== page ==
If you’ve seen a skeleton, you know that the spine looks like a long chain of similar-looking bones. Each individual bone is called a vertebra(VER-ta-bra); the plural is vertebrae (VER-ta-bray). A vertebra has three parts: the large, round, canister-shaped part, which bears most of the weight, is known as the centrum; behind the centrum is the vertebral (ver-TEE-bral) arch or dorsal arch, which protects the spinal cord and the nerves within the circle created. It also has two (right and left) oblong outcroppings or processes covered by a white glistening surface which make up one half of the joints (facet joints) that connect each vertebra to another; finally, the pointed midline outgrowth of this arch is the spinous process, or spine of the vertebra .
If you run your finger down the middle of someone’s neck or back, you can usually feel the tips of these spinous processes, and if the person is quite thin, you can actually see the tips as well. Each vertebra is separated from the one above and below by
an intervertebral (inter-ver-TEE-bral) disc and circumferentia ligaments holding them all together.
A normal disc has a semi-gelatinous center, the nucleus pulposus(NEW-klee-us pul-PO-sus), surrounded by a dense ring of fibrous cartilage material called the annulus fibrosis (AN-ew-lus fie-BRO-sis)—annulus meaning “ring” in Latin and fibrosis meaning many fibers.
This intervertebral disc is formed in such a way that forces placed upon it are dissipated throughout the disc space by the central nucleus pulposus, allowing flexibility of the spine and equal distribution of forces. A simplified way to think of it is by comparing the disc to a golf ball—a really old one, not the kind made today.
As a child, any time I got hold of one with a crack in it, I would remove the white cover and unravel what seemed a mile of rubber-band material to find a little rubber sphere filled with a thick jellylike substance. This made a terrific super-ball because this little sphere could be bounced high in the air and seemingly would keep bouncing almost forever. It certainly kept my attention for hours. I guess you can say this was my X-Box of the day.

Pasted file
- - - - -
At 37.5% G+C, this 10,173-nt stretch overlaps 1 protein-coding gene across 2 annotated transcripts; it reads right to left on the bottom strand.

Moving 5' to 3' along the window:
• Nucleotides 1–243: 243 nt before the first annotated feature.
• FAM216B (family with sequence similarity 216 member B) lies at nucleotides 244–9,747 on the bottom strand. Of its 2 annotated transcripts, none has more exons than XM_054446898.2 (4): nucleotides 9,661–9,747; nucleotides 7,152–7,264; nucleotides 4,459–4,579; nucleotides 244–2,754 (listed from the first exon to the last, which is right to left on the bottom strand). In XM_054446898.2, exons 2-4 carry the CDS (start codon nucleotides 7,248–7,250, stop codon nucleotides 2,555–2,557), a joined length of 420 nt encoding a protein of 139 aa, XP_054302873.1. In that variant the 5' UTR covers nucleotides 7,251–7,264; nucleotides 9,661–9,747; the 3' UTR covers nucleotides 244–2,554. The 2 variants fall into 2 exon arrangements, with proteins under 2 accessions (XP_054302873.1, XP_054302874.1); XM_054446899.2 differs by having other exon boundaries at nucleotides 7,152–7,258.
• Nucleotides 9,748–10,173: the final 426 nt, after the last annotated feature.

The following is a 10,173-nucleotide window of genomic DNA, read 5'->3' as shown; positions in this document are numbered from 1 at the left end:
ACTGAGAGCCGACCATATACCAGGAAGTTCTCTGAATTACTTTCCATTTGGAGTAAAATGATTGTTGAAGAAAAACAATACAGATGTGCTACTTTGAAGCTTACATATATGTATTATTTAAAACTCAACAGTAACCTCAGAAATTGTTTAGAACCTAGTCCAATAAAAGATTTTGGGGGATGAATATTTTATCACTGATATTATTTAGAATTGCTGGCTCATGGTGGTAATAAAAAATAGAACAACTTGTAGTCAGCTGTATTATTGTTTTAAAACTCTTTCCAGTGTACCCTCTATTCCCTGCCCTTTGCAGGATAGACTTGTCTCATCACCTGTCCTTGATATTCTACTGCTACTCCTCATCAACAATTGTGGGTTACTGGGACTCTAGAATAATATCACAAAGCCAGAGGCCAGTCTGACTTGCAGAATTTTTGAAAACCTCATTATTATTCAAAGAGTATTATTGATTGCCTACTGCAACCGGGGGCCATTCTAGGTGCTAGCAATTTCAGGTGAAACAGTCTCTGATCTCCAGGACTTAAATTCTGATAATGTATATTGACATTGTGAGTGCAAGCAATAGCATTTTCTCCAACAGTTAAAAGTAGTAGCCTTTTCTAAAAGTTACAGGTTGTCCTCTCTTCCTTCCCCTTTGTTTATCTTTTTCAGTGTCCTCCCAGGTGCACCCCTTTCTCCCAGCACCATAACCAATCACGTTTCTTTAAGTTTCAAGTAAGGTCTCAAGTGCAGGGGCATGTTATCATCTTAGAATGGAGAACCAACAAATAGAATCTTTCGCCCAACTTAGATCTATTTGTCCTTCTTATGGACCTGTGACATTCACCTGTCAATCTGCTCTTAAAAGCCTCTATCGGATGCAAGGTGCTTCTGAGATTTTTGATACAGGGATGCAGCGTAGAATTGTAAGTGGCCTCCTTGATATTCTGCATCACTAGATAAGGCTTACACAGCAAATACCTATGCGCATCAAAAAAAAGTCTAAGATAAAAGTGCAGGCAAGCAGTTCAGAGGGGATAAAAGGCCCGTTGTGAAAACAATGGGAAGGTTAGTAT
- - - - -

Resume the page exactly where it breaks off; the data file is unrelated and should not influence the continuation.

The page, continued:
The combination of rubber bands and super-ball core carried any force from outside the golf ball to its center where it is reversed sending the force back from whence it came. When a golfer teed off for a drive, the force of his striking the ball traveled to the bands and eventually to the jelly core, making the ball spring off the club head and fly forward. I believe the semi-gelatinous intervertebral disc, with its surrounding fibrous material, reacts to outside forces in a very similar way—a marvelous mechanical wonder. You could say, by compressing this type of golf ball down to a pancake shape, the white covering of a golf ball represents ligaments around the disc, the rubber bands represent the annulus fibrosis, and the super-ball is the nucleus pulposus.
But what would happen to the golf ball if the super-ball core dried up? The force of the club hitting the golf ball would not be distributed equally, right? The ball wouldn’t go far, and hitting it time and again would cause the rubber bands to break under the stress.
These old golf balls did become ineffective over time because the center would dry up and the rubber bands would eventually fragment and break. I believe something very much like this happens in our bodies, probably as early as age 20. For some reason, the “super-ball core” of our intervertebral discs dries up; water is absorbed from the gelatinous center. No one knows why, but this type of phenomenon occurs in many other areas of the body as you will see.
When it happens, the surrounding fibers, the annulus fibrosis,bear the brunt of forces placed on the spine in the course of a day. Doing a job they weren’t designed for, these fibrous rings fragment over time, breaking into small pieces like chunks of crab meat. These fragments can’t distribute the forces from outside, and those forces eventually get the upper hand, pushing the fragments around. In turn, the fragments press repeatedly against ligaments, and the ligaments give and stretch, bulging outward at the weakest point, usually on the right or the left of the back side or posterior aspect of the disc space.
Like any bodily tissue that’s stretched—such as gas-filled intestines or a fluid full urinary bladder—a stretched ligament causes pain that may be referred to nearby muscles. In the case of a bulging cervical disc, it’s the trapezius muscles we discussed above.
How a disc herniates will be covered next month!